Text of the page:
The enormous, unprecedented pain and turmoil caused by the climate crisis is often discussed alongside what can seem like surprisingly small temperature increases – 1.5C or 2C hotter than it was in the era just before the car replaced the horse and cart.
These temperature thresholds will again be the focus of upcoming UN climate talks at the COP26 summit in Scotland as countries variously dawdle or scramble to avert climate catastrophe. But the single digit numbers obscure huge ramifications at stake. “We have built a civilization based on a world that doesn’t exist anymore,” as Katharine Hayhoe, a climate scientist at Texas Tech University and chief scientist at the Nature Conservancy, puts it.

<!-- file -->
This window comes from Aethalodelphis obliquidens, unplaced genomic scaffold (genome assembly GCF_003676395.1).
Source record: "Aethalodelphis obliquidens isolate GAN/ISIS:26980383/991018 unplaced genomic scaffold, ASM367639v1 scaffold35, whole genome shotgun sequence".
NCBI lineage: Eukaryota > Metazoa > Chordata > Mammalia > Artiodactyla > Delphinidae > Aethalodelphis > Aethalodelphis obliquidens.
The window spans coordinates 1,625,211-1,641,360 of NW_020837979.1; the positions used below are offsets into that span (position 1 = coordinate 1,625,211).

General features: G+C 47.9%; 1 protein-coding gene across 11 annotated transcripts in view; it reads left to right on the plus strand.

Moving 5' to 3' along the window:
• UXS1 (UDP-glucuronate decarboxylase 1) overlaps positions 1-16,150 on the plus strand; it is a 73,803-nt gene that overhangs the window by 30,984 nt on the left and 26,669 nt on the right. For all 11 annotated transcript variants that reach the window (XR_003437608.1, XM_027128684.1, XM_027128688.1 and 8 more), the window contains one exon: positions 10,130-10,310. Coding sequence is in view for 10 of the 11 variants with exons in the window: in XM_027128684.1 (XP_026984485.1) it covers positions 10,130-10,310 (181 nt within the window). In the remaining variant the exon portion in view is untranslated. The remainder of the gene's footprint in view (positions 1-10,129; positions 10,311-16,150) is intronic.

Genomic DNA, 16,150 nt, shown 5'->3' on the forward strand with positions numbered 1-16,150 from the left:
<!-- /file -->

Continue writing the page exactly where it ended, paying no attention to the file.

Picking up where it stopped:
The world has already heated up by around 1.2C, on average, since the preindustrial era, pushing humanity beyond almost all historical boundaries. Cranking up the temperature of the entire globe this much within little more than a century is, in fact, extraordinary, with the oceans alone absorbing the heat equivalent of five Hiroshima atomic bombs dropping into the water every second.